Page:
Morbidity is high and the disparities between population groups are substantial. Public spending on dental health care is the lowest among Western countries. Oral and dental health is an integral part of overall health and morbidity in this area represents a drain on the individual and on society as a whole. Most European countries have recognized their obligation and have included dental care in their national health insurance plans and as part of their basket of services, something that eases accessibility to receiving care and narrows the gaps between population groups. The State of Israel has not as yet accepted this responsibility.
The authors state that the time has come to fulfill the intentions of the law regarding dental care for school age children by adding dental care to the basket of services that are stipulated under the National Health Insurance Law. They also recommend widening the basket of services for dental care to other population groups (such as the elderly) through a relatively modest budget increase. They also suggest establishing an epidemiological dental data base with on-going follow-up of individuals and cases, as well as widening educational work with populations, training more manpower in dental health care services and increasing the fluoridization of water in Israel.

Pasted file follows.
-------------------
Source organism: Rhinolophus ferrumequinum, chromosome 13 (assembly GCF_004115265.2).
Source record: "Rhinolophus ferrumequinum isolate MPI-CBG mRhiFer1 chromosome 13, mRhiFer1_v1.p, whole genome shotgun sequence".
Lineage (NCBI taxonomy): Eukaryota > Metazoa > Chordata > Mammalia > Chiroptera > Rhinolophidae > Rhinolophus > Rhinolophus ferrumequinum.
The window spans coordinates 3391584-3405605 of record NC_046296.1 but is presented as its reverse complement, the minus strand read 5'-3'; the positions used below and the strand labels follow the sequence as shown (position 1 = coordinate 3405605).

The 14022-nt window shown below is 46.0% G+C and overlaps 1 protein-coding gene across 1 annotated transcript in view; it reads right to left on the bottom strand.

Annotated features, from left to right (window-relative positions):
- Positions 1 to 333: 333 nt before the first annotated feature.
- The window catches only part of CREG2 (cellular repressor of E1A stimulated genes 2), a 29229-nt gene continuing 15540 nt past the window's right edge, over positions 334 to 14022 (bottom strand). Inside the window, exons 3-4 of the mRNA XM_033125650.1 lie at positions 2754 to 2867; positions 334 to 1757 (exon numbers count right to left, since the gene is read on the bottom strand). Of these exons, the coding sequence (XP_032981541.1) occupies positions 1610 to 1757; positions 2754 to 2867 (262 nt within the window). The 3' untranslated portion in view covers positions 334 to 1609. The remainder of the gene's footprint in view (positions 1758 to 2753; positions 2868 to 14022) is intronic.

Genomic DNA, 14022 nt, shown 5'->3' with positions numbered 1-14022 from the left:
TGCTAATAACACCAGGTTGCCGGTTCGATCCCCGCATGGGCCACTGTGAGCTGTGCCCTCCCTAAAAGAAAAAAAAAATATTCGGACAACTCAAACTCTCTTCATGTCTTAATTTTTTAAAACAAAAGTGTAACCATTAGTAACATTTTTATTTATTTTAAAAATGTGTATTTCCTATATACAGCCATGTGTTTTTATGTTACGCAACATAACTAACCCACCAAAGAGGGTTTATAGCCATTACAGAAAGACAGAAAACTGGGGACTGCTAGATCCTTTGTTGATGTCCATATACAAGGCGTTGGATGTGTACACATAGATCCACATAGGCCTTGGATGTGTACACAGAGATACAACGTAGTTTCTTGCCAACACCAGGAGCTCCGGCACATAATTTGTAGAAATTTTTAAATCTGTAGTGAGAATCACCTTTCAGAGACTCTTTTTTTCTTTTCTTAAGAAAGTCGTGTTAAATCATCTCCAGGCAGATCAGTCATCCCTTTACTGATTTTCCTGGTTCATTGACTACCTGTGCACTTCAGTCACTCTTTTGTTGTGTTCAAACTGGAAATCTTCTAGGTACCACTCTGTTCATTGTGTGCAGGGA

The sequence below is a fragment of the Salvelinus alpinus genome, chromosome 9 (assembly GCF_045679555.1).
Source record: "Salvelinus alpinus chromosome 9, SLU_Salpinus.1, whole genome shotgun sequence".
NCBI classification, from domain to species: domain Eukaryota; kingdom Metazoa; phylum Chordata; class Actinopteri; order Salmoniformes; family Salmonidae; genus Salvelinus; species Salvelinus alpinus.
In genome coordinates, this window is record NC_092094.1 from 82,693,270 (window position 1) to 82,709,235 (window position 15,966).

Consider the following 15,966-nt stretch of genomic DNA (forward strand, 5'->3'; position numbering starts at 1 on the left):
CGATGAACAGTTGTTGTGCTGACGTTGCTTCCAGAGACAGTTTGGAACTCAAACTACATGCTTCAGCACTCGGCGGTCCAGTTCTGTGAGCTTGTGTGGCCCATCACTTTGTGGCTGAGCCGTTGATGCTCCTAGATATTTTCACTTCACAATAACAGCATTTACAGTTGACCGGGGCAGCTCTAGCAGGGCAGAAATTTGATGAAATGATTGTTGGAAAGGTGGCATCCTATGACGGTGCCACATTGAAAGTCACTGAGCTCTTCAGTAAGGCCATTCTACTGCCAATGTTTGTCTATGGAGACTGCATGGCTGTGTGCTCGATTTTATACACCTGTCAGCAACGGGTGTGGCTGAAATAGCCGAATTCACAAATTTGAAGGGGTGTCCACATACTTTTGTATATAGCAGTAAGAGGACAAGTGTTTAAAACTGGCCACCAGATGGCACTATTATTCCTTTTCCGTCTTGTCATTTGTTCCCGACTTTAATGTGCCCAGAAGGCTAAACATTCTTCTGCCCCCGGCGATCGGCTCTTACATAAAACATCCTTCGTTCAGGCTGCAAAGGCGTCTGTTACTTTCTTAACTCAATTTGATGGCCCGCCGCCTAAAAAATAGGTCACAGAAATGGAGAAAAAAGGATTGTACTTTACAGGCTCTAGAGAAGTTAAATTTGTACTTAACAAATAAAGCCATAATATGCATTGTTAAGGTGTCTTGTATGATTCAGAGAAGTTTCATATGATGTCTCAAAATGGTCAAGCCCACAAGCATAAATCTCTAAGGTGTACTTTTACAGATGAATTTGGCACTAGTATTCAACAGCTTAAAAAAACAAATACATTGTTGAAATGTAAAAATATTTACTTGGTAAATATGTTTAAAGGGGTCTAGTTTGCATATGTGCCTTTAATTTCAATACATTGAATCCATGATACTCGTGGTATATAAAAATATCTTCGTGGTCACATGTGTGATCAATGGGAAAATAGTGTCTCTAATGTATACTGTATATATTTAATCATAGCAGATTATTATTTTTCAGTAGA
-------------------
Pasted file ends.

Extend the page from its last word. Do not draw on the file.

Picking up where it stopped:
This publication is in Hebrew only.